FAQ CATEGORIES

Numbness In The Mouth

Usually, our idea of a dental emergency is one of terrible toothache, unstoppable bleeding, sores or growths or other nasty and rather painful things in the mouth. But what of times when just the opposite is true, when we cannot feel anything at all in the mouth? How does this come about and is numbness a dental emergency?  

Dental numbness

Numbness around teeth or anywhere in the mouth, including the tongue is a sign of damage. The problem is, it is sign of a kind of damage that can very rarely be reversed; numbness in the mouth is a symptom of nerve damage. With our current medical technology, nerve damage cannot be reversed, and damaged nerves, although can be restored to health, cannot be restored to function again, as the link between the nerves, the synapses and pain in the body is rather tricky and is not entirely understood. With this in mind, I can say that just to be on the safe side, you should consider all instances of numbness in the mouth as a dental emergency, even though not all cases of numbness in the mouth are dental emergencies. However, when numbness in the mouth is a dental emergency, the threat is real, and the doctor needs to see your mouth in order to make sure that the best outcome can be secured. Here is a list of problems that can be the cause of numbness and loss of feeling in the mouth:

Food hypersensitivity

If you are allergic to certain foods, you may experience numbness when you eat the food you are sensitive to. This should receded quickly, unless you are exposed to too much of the offending substance, in which case you may enter a stage of shock, and the numbness can continue for longer. The problem is that this kind of numbness frequently affects the throat and the breathing apparatus, and as such is no joke. If you know you are allergic to an additive or a component which can sneakily end up in foods, carry an epipen, that ought to help. If the issue is not an allergy, but merely sensitivity, the symptoms should be less severe. Either way, if the numbness does not go away a few hours after coming into contact with the food, you should call an ambulance, and not a dentist. 

Chemical poisoning

There are many chemicals that make your mouth numb when it comes into contact with it. Most of them are poisonous, and the majority of those poisons are neurotoxins. Some of these chemicals are toxins used in maintaining agricultural products. Insecticides and herbicides as well as fungicides are frequently neurotoxins, and can cause this numbness. Certain shellfish also produce neurotoxins, and if prepared improperly, the neurotoxins will still be in the food when you eat it, causing numbness and possibly even pain. Tubatoxin is a poison that is made by many plants, and can also cause these symptoms of numbness. If you encounter this kind of numbness, call an ambulance or poison control to figure out what you need to do to keep safe, as you may have ingested neurotoxins.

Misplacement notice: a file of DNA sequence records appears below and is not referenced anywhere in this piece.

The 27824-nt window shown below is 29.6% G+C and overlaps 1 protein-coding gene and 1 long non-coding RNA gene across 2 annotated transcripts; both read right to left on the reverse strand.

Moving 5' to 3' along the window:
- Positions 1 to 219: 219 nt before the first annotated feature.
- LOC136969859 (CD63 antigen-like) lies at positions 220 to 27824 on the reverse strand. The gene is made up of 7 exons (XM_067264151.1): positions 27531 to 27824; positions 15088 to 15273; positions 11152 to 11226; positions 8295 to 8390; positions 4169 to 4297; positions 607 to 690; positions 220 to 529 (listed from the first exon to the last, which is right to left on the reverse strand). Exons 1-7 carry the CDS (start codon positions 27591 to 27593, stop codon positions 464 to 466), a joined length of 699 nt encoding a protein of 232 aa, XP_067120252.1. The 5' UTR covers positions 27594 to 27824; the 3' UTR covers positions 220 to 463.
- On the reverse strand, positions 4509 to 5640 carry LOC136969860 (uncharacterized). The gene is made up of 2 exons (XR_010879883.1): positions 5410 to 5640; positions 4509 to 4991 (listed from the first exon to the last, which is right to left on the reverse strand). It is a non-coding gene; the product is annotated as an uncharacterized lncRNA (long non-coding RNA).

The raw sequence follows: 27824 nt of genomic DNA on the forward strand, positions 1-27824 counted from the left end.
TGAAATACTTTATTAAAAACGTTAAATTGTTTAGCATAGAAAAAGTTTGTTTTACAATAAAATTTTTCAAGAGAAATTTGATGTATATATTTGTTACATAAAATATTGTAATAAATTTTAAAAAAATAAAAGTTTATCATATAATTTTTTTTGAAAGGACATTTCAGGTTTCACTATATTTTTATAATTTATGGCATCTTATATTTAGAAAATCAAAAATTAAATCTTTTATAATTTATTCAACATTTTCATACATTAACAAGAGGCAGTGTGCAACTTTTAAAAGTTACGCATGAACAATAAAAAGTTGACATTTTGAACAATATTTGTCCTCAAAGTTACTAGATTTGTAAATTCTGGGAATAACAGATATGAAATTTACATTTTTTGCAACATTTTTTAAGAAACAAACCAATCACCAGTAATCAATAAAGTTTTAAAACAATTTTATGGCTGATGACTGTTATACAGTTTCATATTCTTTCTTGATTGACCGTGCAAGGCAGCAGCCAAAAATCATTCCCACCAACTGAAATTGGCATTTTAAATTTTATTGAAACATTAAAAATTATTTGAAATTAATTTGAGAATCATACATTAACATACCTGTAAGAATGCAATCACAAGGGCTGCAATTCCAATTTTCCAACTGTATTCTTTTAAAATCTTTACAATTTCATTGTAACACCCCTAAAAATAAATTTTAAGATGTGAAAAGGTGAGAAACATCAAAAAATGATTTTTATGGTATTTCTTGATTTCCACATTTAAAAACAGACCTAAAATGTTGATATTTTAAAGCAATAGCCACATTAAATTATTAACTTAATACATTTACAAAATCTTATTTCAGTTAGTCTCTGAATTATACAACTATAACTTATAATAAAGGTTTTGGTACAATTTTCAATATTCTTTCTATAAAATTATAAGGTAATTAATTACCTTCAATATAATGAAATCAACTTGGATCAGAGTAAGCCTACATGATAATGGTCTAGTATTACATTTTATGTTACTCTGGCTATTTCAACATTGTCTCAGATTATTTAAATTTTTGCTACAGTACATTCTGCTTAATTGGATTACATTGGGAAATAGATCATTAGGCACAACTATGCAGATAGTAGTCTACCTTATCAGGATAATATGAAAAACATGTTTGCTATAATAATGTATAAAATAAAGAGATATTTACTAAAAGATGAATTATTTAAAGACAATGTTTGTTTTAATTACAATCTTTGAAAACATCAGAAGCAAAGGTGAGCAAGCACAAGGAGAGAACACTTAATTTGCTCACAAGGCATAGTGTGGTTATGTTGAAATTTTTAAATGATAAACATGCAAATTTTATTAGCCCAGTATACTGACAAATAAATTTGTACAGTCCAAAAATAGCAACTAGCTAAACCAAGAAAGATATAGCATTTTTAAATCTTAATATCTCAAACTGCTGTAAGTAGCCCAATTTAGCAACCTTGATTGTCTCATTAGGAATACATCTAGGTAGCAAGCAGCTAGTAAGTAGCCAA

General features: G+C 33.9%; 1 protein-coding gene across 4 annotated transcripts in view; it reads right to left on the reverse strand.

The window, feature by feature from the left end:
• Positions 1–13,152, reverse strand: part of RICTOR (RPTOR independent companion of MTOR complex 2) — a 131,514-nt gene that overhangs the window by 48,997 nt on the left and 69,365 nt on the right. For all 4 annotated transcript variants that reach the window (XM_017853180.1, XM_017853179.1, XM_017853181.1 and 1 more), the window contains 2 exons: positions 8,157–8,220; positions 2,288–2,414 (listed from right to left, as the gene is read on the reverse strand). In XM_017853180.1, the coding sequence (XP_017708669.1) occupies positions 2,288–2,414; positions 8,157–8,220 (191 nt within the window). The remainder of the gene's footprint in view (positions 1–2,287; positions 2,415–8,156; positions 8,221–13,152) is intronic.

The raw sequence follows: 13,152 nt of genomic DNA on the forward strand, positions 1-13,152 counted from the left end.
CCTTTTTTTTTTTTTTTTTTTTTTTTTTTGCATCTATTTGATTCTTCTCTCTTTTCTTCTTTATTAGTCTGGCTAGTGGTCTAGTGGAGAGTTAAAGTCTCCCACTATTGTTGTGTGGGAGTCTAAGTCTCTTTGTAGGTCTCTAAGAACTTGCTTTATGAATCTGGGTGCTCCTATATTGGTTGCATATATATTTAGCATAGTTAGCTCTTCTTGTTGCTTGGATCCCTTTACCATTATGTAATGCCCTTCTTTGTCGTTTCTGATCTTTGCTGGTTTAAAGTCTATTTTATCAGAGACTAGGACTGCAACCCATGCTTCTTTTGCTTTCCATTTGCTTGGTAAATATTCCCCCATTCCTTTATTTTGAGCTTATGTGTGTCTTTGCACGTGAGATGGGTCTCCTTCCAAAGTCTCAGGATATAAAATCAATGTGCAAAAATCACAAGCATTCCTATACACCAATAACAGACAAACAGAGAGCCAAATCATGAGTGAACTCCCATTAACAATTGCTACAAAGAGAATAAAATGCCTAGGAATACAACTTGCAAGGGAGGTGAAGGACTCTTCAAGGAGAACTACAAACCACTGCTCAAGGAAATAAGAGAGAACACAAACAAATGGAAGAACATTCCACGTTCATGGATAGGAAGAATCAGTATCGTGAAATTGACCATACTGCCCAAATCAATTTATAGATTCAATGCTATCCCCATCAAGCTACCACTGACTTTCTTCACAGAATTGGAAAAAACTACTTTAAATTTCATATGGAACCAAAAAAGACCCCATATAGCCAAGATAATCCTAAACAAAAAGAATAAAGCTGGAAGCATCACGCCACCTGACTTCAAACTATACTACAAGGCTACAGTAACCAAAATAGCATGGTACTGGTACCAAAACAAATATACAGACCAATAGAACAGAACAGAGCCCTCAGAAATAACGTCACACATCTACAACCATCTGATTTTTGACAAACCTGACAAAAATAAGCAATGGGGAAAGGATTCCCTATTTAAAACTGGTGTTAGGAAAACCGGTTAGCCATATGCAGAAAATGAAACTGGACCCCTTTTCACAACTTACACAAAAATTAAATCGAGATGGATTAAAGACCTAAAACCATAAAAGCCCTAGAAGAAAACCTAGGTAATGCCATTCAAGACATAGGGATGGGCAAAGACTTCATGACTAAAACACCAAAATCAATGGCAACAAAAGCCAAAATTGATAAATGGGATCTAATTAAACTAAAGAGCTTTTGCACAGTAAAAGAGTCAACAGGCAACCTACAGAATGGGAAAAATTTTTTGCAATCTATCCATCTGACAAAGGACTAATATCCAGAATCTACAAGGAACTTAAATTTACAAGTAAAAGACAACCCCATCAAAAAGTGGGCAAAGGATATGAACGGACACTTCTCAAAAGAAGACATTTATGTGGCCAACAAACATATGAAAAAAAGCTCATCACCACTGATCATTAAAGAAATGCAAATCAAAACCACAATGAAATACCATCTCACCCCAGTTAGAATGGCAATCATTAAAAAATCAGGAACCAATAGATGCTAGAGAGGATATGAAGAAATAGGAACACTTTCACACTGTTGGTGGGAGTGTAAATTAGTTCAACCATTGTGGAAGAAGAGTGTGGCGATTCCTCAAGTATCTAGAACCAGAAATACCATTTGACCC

Digestive problems

Numbness in the mouth, especially if coupled with pains or numbness in the esophagus and in the stomach or the midsection in general, is a sign of a digestive issue. This is unlikely to cause an emergency, but if you suffer from reflux disease, or have an enzyme or coenzyme deficiency, you should talk to your gastroenterologist immediately, as something maybe seriously wrong. 

Nerve damage

You can also feel numbness from nerve damage to the dental nerve. This can come about most frequently after a trauma. If you have recently had a trauma to the mouth, and are feeling numbness, you need to go and see a dentist immediately. Numbness can also result as a consequence of periodontitis, and it means that the bacteria are so deep that they are attacking the nerve, or are so close to the nerves that the the nerve has essentially shut off to protect itself. Numbness can also result after an extraction, and can be felt in the gingiva, the lips, the tongue or the cheeks. All of these are signs that the extraction has damaged your nerves, and you need to see the dentist to see what reparations, if any, can be made.

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